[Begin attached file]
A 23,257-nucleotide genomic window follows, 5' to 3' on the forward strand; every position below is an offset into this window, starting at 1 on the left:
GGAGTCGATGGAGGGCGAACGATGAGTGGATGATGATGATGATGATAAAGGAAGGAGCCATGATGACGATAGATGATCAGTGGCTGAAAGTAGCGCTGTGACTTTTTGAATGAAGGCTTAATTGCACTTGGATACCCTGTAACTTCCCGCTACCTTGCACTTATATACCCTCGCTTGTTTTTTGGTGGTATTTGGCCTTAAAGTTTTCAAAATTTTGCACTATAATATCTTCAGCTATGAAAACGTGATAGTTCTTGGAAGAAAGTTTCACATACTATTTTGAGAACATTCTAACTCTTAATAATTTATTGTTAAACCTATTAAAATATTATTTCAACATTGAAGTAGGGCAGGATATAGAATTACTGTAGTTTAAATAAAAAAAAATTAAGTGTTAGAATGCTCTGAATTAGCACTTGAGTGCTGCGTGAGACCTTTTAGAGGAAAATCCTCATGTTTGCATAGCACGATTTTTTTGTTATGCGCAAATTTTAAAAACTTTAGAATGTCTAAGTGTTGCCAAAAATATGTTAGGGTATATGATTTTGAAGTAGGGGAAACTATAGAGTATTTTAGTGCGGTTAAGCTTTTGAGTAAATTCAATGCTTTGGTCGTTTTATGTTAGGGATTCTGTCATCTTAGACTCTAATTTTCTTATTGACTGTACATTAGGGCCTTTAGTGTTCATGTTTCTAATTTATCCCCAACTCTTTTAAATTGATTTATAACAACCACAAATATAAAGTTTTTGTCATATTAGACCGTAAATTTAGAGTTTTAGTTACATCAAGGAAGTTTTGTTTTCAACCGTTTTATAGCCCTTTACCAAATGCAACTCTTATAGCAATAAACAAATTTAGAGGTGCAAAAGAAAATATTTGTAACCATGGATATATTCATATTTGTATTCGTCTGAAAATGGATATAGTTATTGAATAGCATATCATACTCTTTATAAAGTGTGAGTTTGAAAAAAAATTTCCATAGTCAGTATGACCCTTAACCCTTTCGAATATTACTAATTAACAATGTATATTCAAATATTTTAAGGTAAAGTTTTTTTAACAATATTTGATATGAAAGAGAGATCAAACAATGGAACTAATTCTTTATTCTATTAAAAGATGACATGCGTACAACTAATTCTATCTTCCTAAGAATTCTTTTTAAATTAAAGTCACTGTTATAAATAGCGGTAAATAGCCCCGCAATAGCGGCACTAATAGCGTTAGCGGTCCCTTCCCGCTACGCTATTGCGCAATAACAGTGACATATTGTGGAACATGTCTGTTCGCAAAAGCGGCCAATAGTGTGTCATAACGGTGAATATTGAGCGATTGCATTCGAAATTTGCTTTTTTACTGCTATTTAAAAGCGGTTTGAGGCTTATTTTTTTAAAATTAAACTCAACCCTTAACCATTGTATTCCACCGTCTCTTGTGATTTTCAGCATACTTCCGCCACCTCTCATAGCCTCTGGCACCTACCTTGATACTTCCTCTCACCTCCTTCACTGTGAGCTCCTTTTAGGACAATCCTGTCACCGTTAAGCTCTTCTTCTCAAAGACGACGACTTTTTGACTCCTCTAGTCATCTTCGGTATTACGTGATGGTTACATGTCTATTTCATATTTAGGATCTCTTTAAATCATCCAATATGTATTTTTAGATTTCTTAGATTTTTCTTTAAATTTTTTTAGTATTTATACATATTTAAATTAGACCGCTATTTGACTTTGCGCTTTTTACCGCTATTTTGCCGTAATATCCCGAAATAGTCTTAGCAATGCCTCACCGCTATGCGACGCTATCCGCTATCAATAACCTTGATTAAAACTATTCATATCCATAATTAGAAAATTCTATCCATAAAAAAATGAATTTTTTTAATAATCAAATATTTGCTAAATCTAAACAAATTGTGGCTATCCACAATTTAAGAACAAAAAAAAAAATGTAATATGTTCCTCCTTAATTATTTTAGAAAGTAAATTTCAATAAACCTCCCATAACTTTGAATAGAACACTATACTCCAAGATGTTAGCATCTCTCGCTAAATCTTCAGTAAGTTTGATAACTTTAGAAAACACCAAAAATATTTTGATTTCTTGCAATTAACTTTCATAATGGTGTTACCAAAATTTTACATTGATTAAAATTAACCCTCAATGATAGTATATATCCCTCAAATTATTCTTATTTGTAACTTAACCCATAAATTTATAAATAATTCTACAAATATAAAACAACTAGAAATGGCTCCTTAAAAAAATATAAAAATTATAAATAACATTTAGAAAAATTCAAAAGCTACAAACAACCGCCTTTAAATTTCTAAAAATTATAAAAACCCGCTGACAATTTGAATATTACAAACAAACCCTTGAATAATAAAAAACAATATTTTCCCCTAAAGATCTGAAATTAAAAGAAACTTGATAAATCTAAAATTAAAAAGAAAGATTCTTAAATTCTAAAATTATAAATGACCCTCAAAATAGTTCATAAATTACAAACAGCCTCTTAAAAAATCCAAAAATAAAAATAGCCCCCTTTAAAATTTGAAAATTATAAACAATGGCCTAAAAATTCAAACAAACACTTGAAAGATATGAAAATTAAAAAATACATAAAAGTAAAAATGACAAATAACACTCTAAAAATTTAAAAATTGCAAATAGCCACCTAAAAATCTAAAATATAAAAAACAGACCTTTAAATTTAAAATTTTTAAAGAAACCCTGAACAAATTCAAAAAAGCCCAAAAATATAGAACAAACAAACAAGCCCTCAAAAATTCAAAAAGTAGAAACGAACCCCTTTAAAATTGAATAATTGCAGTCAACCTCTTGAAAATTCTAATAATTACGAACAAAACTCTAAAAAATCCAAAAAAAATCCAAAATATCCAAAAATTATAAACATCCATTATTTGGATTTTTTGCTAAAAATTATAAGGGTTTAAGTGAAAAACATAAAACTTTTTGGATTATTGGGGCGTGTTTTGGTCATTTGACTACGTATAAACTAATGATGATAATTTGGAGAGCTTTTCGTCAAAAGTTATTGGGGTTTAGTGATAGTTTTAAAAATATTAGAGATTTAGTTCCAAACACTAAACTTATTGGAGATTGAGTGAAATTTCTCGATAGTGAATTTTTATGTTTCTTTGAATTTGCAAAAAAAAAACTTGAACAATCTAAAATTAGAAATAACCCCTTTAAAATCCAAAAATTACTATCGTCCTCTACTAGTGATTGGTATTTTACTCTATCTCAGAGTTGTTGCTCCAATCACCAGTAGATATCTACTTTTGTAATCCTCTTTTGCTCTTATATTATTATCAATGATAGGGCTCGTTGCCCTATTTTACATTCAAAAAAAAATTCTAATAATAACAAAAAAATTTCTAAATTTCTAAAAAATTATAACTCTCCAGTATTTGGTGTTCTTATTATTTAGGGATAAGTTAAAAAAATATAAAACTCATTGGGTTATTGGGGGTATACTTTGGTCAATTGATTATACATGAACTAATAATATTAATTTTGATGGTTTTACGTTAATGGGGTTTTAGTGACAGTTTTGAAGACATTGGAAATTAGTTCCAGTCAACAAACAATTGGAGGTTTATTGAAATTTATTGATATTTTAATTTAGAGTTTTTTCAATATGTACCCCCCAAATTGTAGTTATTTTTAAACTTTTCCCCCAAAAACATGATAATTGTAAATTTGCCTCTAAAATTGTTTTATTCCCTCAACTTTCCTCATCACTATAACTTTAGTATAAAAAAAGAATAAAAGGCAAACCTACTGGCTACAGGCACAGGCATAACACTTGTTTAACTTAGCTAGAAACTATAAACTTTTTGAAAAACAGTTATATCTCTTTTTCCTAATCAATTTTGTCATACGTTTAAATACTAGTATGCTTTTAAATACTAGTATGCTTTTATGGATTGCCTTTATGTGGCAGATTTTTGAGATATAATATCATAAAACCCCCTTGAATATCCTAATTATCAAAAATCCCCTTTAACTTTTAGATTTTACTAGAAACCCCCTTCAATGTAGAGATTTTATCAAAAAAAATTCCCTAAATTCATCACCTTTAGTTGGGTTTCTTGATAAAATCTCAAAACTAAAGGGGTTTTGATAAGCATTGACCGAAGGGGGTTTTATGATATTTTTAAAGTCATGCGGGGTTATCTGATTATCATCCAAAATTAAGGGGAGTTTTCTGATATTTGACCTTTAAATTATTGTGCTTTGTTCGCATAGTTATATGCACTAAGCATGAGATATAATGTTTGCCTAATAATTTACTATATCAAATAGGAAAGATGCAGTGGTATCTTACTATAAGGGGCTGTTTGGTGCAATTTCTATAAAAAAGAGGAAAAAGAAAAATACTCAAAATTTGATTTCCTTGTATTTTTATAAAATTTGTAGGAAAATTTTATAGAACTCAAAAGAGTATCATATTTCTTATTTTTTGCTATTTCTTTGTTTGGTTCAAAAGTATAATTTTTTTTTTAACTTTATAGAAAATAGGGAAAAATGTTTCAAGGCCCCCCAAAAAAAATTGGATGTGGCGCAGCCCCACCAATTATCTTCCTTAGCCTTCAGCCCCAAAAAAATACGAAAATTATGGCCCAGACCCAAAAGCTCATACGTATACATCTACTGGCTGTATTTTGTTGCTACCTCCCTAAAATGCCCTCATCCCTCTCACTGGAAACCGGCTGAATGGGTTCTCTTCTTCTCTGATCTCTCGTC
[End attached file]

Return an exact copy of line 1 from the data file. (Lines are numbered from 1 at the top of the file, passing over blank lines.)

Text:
A 23,257-nucleotide genomic window follows, 5' to 3' on the forward strand; every position below is an offset into this window, starting at 1 on the left: